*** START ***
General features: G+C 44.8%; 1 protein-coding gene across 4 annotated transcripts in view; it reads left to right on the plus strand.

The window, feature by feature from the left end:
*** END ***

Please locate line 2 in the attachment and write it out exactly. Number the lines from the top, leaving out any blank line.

The window, feature by feature from the left end: